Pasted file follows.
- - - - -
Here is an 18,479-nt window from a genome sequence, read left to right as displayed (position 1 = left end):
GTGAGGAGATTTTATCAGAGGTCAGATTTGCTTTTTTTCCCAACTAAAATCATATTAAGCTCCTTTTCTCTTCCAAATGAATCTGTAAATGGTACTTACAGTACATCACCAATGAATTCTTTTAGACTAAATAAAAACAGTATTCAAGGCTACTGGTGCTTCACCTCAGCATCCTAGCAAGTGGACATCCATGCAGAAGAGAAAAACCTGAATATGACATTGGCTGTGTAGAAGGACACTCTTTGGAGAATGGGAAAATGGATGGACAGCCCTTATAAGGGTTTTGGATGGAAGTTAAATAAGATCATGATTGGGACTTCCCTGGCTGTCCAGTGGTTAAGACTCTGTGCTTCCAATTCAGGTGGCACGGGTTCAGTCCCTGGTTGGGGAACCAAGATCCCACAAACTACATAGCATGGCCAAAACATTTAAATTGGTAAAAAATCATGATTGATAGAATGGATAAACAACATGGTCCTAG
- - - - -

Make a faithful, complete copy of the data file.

Here is an 18,479-nt window from a genome sequence, read left to right as displayed (position 1 = left end):
GTGAGGAGATTTTATCAGAGGTCAGATTTGCTTTTTTTCCCAACTAAAATCATATTAAGCTCCTTTTCTCTTCCAAATGAATCTGTAAATGGTACTTACAGTACATCACCAATGAATTCTTTTAGACTAAATAAAAACAGTATTCAAGGCTACTGGTGCTTCACCTCAGCATCCTAGCAAGTGGACATCCATGCAGAAGAGAAAAACCTGAATATGACATTGGCTGTGTAGAAGGACACTCTTTGGAGAATGGGAAAATGGATGGACAGCCCTTATAAGGGTTTTGGATGGAAGTTAAATAAGATCATGATTGGGACTTCCCTGGCTGTCCAGTGGTTAAGACTCTGTGCTTCCAATTCAGGTGGCACGGGTTCAGTCCCTGGTTGGGGAACCAAGATCCCACAAACTACATAGCATGGCCAAAACATTTAAATTGGTAAAAAATCATGATTGATAGAATGGATAAACAACATGGTCCTAG